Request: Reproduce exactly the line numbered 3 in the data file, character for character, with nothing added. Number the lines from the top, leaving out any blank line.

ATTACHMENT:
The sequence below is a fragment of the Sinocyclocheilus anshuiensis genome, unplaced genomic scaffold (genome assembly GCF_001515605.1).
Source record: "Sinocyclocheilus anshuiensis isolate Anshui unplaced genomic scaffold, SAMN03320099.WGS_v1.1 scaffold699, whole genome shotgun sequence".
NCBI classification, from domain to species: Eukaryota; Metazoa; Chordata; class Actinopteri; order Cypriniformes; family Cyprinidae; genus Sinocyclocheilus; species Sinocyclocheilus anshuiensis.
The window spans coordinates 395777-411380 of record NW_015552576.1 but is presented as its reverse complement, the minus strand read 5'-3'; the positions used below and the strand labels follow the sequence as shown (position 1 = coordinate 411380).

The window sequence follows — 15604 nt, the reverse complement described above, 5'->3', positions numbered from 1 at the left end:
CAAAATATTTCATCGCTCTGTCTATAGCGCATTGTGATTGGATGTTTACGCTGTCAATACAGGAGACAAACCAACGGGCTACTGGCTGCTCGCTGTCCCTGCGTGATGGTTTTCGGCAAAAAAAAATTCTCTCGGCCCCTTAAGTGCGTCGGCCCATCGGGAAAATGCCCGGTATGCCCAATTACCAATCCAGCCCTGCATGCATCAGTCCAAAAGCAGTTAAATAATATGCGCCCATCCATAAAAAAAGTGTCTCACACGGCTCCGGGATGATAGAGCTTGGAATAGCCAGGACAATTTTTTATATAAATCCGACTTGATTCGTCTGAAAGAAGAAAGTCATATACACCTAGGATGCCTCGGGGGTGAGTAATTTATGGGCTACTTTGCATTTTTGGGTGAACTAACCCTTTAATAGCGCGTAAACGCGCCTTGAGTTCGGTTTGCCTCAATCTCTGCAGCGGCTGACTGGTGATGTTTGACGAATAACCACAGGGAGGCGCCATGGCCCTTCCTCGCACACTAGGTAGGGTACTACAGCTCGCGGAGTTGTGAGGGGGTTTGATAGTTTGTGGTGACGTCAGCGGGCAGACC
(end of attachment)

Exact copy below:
NCBI classification, from domain to species: Eukaryota; Metazoa; Chordata; class Actinopteri; order Cypriniformes; family Cyprinidae; genus Sinocyclocheilus; species Sinocyclocheilus anshuiensis.